Fleet News

Civic launch key in Honda bid to win back fleet sales

Honda is hoping a range of new initiatives will boost its appeal with fleets ahead of the launch of the Civic this month.

As well as offering a class-leading power-for-CO2 position with the new car, fleet boss Ed Hummel, who took over the reins in spring last year, has put in place measures to renew confidence in the brand.

Four key components of his strategy are to create closer relationships with leasing companies, increase time with end-user customers, empower fleet dealers and sell the Honda ownership experience to customers.

Hummel told Fleet News: “We have great products, and what we’re doing with leasing companies is pivotal to our future success.

“We don’t have our own finance company, and our current finance package is provided by Lex Autolease.

“We give leasing company customers access to prices early so they are in a position to quote on models when we open order books.

“The result has been that the Civic went on sale with standard support and is second only to the Vauxhall Astra for rental rates in the sector.”

Hummel said he also expected a revised version of the Insight hybrid, now on sale and with CO2 emissions below 100g/km for the first time, would help renew interest in Honda as a manufacturer of low-carbon cars.

It is also launching the new banner, Earth Dreams Technology, to encompass all it is doing to minimise CO2 emissions. The first Earth Dreams engine produced will be a 120bhp 1.6-litre diesel for the Civic late in 2012, which is likely to be a sub-100g/km car. Honda will use Earth Dreams Technology to meet its target of having the lowest fuel consumption cars in each of the categories they compete in within three years.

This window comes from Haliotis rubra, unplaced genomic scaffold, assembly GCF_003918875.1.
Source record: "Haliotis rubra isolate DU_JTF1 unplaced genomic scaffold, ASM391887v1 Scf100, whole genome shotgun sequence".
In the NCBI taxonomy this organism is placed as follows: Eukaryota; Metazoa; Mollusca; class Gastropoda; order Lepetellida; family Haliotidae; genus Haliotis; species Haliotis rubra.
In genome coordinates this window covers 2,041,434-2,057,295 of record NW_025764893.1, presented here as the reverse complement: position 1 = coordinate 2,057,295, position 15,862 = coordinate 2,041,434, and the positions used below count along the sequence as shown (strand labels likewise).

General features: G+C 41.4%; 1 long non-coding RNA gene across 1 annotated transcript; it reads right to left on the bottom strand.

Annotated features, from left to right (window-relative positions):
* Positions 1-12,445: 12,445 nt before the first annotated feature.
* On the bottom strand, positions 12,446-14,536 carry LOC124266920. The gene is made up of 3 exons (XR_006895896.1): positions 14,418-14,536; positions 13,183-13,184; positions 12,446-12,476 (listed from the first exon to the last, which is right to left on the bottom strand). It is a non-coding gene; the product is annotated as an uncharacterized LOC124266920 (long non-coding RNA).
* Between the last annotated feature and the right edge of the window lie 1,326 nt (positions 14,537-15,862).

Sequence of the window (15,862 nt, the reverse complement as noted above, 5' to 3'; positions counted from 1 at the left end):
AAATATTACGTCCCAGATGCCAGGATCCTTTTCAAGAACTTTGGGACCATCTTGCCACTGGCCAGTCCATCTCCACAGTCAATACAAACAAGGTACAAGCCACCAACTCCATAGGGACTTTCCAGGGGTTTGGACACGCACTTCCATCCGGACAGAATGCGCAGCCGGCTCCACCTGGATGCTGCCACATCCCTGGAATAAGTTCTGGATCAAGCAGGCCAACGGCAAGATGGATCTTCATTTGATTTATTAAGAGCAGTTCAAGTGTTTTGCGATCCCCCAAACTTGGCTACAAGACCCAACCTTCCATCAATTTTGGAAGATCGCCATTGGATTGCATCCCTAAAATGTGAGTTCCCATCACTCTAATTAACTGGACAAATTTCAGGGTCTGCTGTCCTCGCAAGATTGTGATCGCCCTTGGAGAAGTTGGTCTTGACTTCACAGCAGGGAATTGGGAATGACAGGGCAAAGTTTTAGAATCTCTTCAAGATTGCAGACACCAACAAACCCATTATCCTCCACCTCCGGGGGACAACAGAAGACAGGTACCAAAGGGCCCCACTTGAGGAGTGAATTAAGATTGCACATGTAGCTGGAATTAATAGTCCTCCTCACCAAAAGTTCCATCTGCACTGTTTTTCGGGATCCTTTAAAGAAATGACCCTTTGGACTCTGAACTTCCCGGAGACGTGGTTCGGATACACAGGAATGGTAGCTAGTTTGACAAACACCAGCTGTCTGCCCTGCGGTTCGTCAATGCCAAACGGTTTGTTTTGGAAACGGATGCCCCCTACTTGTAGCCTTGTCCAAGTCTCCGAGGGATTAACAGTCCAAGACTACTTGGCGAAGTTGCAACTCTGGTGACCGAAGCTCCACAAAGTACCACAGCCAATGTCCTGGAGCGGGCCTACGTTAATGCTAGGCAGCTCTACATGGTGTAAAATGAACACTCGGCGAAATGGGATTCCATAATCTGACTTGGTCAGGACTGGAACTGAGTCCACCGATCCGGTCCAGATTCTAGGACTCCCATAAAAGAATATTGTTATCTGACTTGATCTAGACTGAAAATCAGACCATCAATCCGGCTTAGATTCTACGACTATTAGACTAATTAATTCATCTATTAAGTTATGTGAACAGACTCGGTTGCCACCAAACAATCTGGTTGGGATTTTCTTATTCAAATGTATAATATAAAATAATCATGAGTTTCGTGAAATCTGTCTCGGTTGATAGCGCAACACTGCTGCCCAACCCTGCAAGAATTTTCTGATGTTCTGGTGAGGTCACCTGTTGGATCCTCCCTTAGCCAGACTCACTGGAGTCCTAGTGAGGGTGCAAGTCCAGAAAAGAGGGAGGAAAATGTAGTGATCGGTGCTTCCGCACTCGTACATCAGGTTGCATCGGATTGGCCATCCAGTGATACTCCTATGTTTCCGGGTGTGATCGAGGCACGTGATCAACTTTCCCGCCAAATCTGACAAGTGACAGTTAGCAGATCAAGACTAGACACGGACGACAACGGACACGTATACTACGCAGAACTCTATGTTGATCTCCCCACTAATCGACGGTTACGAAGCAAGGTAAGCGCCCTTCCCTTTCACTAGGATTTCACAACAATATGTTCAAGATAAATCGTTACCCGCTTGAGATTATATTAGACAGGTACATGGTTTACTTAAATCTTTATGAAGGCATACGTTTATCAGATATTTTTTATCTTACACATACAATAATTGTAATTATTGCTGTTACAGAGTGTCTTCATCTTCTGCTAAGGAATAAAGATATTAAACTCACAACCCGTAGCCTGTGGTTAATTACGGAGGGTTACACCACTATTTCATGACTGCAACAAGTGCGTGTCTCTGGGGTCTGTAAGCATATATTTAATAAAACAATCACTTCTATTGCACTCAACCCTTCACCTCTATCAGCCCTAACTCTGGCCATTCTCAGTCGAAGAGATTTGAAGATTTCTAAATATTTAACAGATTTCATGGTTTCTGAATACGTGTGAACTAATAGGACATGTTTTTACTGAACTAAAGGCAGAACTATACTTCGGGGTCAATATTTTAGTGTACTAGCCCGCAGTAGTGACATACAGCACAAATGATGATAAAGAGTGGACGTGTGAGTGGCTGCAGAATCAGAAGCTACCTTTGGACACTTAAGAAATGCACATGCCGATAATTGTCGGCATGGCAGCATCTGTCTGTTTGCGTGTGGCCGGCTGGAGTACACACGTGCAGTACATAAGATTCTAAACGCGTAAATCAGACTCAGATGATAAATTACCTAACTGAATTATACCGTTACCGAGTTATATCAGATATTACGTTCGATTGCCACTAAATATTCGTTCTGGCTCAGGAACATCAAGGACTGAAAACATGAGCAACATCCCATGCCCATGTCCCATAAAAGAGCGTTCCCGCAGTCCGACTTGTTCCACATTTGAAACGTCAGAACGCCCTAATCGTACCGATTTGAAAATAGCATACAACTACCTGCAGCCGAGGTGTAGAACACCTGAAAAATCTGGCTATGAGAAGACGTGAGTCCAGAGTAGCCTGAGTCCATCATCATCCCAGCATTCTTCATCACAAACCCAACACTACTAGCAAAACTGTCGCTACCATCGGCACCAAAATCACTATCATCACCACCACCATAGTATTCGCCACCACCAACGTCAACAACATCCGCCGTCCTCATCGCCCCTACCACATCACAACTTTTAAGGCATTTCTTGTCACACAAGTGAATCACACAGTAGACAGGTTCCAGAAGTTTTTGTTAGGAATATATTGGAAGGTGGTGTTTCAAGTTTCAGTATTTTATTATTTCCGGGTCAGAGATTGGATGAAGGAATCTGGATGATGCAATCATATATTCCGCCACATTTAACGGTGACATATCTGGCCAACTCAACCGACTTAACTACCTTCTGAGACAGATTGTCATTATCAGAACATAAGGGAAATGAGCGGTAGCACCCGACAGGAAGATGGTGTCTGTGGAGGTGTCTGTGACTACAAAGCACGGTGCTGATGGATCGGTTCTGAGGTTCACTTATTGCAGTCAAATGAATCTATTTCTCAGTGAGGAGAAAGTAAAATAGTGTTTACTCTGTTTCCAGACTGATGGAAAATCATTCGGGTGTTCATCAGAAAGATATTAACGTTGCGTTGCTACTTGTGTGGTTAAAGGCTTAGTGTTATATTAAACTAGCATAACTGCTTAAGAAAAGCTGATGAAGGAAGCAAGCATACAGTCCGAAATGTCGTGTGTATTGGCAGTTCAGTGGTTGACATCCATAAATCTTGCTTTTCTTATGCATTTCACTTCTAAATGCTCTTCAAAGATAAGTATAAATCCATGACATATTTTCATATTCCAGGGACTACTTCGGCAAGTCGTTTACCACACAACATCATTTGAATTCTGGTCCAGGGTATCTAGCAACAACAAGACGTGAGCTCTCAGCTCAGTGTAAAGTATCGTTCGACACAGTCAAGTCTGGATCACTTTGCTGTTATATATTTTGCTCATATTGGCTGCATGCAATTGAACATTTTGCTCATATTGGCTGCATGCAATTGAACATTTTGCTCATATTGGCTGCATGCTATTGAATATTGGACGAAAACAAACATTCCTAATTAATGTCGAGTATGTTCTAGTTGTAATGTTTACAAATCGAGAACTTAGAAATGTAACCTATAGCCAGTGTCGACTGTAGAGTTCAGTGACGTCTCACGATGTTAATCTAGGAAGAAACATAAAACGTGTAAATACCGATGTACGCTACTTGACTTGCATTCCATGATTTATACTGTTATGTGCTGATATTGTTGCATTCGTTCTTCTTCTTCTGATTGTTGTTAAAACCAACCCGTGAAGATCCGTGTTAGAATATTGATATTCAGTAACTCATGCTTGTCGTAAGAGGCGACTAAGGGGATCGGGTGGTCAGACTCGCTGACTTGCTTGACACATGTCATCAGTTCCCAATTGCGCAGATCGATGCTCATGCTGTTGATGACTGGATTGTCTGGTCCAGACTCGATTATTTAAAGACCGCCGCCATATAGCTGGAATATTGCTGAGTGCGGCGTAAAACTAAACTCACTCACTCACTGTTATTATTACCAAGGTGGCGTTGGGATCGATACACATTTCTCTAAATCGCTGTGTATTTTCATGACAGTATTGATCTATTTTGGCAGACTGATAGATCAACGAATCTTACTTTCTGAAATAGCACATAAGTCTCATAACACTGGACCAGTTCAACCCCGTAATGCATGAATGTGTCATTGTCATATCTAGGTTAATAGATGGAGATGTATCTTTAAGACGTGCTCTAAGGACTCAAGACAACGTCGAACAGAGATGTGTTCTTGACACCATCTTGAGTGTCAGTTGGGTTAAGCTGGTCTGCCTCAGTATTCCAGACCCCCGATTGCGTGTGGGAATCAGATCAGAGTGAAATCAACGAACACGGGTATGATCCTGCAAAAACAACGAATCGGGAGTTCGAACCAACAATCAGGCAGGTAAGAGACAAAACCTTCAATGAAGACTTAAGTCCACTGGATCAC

Hummel is keen to fight back from Honda’s current position (it ranked 17th manufacturer in the list of total fleet sales in 2011) and challenges include being exposed to problems caused by a strong Yen in Europe, which makes cars built in Japan more expensive to bring to the UK.

There is some relief that 80% of the Hondas sold in the UK are built here, with its Swindon plant producing the Civic, CR-V and Jazz, but Hummel also resists serving the daily rental market, he says, to ensure Honda residual values remain strong and make the products more desirable with competitive running costs and leasing rates.

He said he wants Honda to have a more transparent relationship with leasing companies, suggesting there were times when they did not find out about new initiatives until Honda launched them.

Hummel added: “We recently held a meeting for 20 MDs of FN50 leasing companies, which is a first for us and goes a long way to improving relationships and developing trust.”

He says part of Honda’s recent failure to engage successfully with fleets has been poor communication, pointing to the success of other brands’ initiatives.

“Renault has made a great success of its Business Promise,” said Hummel. “We do all of the same things that Renault does, but we haven’t done a good job of communicating it to our customers.”

Hummel was speaking to Fleet News at an event organised for fleet customers around the European media launch of the new Civic in Spain.

He said the event was one of the ways in which Honda was re-engaging with end-user customers, and said he was committed to maximising time spent with customers.

“There are 2,200 fleet customers buying our cars at the moment,” he said. “But this is a relatively small number compared with the 160,000 companies running more than five vehicles.”

Hummel says that although Honda has lost ground against many other mainstream brands in the fleet market, it is in a good position to act quickly when customers ask for changes to make their jobs easier.

One of the initiatives Honda is keen to talk to leasing companies about is the ability of its dealer network to carry out fleet SMR work efficiently.

“We have 180 dealers and of those 37 are corporate specialists,” said Hummel.

“We had 46 corporate specialists at the beginning of this year, but some dealers were happy to come out of the corporate sector as we now impose higher standards.


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